Wine and Walnuts

A blog about eating, drinking, cooking and reading in the not so Deep South

Best Wines for BBQ

public domain image by Jon Sullivan

public domain image by Jon Sullivan

It’s 4th of July – Happy Birthday, America!! – so of course we have to talk about BBQ, and barbecuing.  And wine.

Now here in Eastern North Carolina, when we say “BBQ,” we mean the good stuff – wherein a whole hog is slow-cooked for many hours, then the meat is pulled from the bone, chopped fine, and doused in a vinegar-based “sauce,” if you can call it that. And it is de-lic-i-ous.

However, I realize that BBQ is also a way of cooking or a type of cuisine . . . so let me just preface this blog post by flagging up that when I say “Best Wines for BBQ,” I’m talking about the general variety of cooking meats to make them charred. 

Super-lucky eastern North Carolinians who get to eat the ambrosial pulled-pork version of BBQ will also find useful suggestions here, however.


Spicy Zinfandel with its smoky, peppery qualities is a near perfect match with barbecued meats. Zinfandel’s natural affinity for grilled and barbecued foods means it will nicely complement all sorts of backyard bbq favorites  —  burgers, ribs, chicken, steak — pretty much whatever you throw on the grill this summer is going to work with Zinfandel.  Its big, bold flavors are perfect with the savory richness of grilled and charred meats.

I consider Zinfandel and bbq’ed or grilled meat to be right up there with other “classic,” tried-and-true food and wine pairings, like Sauvignon Blanc and Goat cheese, Spicy Asian food and Riesling, Tomato-based pasta dishes and Sangiovese, or Blue Cheese and sweet dessert wines.  It just works.

I love Zinfandels by Ravenswood, Ridge, Cline, and for something jammy and fruit-forward, Rosenblum.  All of these are widely available locally. But there are a bunch of others that are terrific and well-priced too, so ask your wine purveyor for suggestions.


Cotes Du Rhone is another good choice. Peppery, smoky, and rustic, this spicy red is near perfect complement to grilled and barbecued meats. Cotes du Rhone is a blend of different grapes, therefore, its personality and flavor will depend on the grape makeup of the wine.  So while it’s hard to nail down an exact flavor profile, it will often be medium-bodied, with berry flavors and a smoky, peppery spiciness, wrapped in a softly tannic body. 

The nice thing about Cotes du Rhone is, it’s one of the best value-for-dollars wines out there, AND there will usually be lots of terrific examples to be found at your local wine purveyor.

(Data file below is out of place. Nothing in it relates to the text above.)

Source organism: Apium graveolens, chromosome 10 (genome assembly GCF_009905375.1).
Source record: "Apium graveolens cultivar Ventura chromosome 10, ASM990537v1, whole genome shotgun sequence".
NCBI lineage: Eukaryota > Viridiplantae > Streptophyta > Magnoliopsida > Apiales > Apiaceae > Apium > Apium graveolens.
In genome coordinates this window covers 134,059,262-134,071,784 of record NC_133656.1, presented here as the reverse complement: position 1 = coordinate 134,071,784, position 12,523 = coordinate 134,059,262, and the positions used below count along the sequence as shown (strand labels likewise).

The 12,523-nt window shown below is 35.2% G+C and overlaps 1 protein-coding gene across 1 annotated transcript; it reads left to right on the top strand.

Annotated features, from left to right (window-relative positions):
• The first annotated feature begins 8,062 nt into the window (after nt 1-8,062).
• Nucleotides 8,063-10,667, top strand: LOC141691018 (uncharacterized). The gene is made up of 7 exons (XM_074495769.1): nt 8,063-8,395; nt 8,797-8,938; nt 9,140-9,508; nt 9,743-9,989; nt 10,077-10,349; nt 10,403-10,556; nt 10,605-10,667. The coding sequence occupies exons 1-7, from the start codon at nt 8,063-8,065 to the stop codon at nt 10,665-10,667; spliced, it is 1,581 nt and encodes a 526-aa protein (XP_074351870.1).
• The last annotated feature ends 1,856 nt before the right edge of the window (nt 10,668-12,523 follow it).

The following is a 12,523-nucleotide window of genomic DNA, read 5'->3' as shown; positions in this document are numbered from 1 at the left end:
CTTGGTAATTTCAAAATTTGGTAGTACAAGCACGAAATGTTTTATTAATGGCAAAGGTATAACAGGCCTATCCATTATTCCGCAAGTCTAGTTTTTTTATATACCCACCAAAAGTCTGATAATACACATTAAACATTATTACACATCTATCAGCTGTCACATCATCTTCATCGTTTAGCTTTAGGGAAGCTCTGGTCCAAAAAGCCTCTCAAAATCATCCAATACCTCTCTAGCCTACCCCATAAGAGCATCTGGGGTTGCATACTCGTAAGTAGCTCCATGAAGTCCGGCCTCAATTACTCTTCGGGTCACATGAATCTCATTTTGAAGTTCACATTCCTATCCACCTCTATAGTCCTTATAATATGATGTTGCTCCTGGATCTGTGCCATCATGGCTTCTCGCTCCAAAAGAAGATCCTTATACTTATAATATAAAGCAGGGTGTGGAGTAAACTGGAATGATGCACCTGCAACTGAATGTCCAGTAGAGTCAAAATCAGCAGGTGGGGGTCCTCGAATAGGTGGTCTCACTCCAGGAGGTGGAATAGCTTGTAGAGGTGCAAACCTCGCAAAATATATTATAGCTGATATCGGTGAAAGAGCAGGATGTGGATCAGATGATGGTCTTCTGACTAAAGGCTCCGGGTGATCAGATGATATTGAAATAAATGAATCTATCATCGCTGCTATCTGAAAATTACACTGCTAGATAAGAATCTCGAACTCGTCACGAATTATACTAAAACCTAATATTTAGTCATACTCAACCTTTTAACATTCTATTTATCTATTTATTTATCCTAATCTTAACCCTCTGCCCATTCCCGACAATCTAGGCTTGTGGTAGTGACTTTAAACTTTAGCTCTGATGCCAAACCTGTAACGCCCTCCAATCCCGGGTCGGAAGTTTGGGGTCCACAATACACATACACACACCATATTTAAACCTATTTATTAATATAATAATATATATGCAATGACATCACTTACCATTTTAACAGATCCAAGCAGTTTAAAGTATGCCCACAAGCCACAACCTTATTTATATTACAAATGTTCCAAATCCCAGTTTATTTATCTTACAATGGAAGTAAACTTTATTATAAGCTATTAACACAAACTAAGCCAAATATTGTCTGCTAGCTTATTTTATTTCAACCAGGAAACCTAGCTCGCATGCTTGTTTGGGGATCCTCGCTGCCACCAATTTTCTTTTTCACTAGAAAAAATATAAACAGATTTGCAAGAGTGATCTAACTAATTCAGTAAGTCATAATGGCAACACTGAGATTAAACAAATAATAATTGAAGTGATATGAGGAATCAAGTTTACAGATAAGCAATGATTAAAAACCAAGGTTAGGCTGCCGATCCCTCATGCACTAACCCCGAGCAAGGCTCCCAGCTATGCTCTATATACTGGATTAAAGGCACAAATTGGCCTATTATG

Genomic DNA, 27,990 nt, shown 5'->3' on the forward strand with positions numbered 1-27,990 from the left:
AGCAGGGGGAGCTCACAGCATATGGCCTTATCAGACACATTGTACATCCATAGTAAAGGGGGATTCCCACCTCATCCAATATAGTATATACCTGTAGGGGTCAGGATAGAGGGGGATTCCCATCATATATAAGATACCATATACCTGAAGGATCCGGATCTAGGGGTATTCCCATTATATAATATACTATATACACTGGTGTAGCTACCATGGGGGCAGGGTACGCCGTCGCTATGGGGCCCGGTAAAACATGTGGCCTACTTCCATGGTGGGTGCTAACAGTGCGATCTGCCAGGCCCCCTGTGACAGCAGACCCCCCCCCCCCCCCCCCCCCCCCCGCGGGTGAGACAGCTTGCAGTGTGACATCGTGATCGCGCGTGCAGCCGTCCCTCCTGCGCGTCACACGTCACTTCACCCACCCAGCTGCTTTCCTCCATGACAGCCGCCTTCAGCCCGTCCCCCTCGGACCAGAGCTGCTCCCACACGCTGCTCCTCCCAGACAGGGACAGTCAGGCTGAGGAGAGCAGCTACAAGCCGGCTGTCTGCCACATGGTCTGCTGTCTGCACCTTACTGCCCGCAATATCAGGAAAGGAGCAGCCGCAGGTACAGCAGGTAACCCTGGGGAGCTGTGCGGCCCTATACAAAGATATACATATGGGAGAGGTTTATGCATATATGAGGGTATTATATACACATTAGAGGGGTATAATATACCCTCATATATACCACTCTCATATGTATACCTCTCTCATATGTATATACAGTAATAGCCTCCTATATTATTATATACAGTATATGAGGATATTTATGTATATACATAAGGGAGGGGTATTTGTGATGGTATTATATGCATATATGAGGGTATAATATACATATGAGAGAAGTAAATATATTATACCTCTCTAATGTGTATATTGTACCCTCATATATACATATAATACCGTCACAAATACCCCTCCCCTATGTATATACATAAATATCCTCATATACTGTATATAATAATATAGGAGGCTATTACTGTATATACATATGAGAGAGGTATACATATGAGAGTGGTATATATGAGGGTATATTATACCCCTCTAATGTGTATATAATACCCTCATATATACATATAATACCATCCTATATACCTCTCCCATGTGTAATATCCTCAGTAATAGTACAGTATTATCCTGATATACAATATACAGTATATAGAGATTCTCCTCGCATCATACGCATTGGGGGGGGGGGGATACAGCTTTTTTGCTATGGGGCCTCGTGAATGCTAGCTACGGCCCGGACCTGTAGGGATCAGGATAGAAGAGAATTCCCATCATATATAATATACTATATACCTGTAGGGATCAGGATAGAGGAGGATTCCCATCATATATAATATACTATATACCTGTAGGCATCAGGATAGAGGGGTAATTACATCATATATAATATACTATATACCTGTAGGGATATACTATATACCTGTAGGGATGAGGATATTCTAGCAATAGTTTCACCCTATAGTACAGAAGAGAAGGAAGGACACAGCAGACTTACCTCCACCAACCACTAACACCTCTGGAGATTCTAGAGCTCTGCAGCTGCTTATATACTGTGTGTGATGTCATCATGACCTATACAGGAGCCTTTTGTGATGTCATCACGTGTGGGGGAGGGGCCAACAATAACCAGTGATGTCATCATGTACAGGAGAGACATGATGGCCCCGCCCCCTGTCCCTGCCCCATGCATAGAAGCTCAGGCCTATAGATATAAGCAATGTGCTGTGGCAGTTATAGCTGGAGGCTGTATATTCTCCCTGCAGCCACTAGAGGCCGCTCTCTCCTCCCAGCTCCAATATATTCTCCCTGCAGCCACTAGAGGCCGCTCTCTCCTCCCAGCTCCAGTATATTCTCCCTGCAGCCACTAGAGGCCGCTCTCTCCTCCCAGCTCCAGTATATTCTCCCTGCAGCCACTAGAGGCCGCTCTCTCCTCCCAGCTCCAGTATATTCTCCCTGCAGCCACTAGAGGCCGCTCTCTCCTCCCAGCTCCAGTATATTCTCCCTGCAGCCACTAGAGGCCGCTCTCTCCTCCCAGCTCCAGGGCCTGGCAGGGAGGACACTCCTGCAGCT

For example, here in Wilmington, World Market has several that are stellar for the price.  Just go to the French wine section at the back of the store (it’s right by the furniture), and get yourself a La Vieille Ferme Cotes du Ventoux (for around $7 or $8 bucks!), or the Parallele 45 by Jaboulet, and you’ll be all set.  Other well-priced and delicious Cotes du Rhones come from Guigal, Chapoutier and Chateau de Beaucastel.


Big and spicy, this is another varietal that makes the grill-friendly wine list. With ripe, rich fruit, moderate tannins, and flavors of black pepper and smoke, it will pair well with just about any red meat, and anything smoked or charcoal grilled. 

For decently priced California Syrah, look for those from Bonny Doon Vineyard, Cline, Four Vines, Hahn, Steele and Rosenblum.  Of course you can go for the Australian version, as in Shiraz; you’ll find plenty of examples of Aussie versions at your local wine purveyor. Or if you’re feeling adventurous (and flush, for some examples) try Syrah from its homeland, France’s Northern Rhone Valley.


Yep, I’ve saved the best for last.  : )

Sure, I love Rosé without reservation, for just about any occasion, but it really is an awesome choice for a BBQ.  That’s because Rosé is uber-refreshing when it’s hot out, and has the ability to pair well with just about anything you put on the grill, and it’s flat out terrific with rich and spicy fare like barbecued meats. 

Rosé is also wonderful with pork – “pink with pork,” is something to keep in mind – so it’s a very good match with grilled sausages, and even hot dogs.  Yes, hot dogs. As an added bonus, Rosé also goes well with grilled seafood and veggies. 

A couple of terrific, well-priced Rosés I like are the La Vieille Ferme Cotes du Ventoux Rosé (think of this as the Rosé equivalent to the red version of this wine mentioned above in the Cotes du Rhone section), and Crios de Susana Balbo Rosé of Malbec 2010.  There are 20 Rosés I could recommend here, but these are two are both available at World Market, and the Crios de Susana Balbo Rosé can also be found at Harriss Teeter.

So there ya have it, 4 wine choices for your next backyard BBQ. 

Cheers, and Happy Grillin’!

(For more food and wine pairing suggestions, with recipes, sign up for my food and wine pairing e-course right up there on the top right of the blog!)

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About The Author

Kimberly Houston


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